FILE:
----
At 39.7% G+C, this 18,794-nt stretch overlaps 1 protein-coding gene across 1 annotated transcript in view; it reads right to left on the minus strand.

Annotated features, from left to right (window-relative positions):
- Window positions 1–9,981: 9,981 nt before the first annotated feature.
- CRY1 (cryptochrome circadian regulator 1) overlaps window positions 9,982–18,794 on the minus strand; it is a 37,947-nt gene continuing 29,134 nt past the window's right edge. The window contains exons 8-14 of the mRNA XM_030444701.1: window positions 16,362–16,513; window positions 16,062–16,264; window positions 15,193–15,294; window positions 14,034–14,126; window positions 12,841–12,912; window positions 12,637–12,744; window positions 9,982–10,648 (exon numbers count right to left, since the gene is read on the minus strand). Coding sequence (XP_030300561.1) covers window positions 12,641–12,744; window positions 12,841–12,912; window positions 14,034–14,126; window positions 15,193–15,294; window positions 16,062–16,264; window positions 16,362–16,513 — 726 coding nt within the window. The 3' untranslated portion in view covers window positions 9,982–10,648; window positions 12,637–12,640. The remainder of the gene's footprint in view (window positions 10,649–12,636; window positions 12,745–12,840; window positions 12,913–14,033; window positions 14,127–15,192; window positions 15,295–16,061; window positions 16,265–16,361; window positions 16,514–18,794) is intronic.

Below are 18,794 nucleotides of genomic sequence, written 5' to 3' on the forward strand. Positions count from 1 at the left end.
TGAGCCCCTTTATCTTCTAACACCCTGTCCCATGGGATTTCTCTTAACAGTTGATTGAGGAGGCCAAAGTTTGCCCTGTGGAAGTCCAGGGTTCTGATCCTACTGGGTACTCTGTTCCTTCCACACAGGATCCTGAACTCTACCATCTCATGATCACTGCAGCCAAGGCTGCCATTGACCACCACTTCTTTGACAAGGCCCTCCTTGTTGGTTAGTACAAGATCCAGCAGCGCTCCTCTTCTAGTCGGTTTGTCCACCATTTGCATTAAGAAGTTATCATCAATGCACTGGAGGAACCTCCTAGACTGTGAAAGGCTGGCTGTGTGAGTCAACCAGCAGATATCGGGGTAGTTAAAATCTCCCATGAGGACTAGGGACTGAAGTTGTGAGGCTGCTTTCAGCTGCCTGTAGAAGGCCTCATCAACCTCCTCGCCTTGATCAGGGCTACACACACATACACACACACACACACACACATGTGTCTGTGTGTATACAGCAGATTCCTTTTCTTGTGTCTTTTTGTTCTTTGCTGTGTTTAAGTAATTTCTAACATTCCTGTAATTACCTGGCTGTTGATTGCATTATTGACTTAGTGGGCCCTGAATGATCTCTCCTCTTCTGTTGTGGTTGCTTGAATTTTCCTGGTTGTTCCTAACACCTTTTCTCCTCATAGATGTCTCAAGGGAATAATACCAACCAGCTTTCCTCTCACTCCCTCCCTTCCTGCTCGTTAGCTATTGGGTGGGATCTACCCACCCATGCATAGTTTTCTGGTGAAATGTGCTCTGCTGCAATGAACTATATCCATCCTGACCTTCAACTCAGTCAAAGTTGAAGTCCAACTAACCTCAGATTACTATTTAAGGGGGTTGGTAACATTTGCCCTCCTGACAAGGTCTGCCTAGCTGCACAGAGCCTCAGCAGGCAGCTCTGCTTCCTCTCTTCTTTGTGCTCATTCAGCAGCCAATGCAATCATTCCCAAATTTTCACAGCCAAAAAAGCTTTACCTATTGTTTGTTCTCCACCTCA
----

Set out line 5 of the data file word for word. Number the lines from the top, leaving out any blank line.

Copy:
Below are 18,794 nucleotides of genomic sequence, written 5' to 3' on the forward strand. Positions count from 1 at the left end.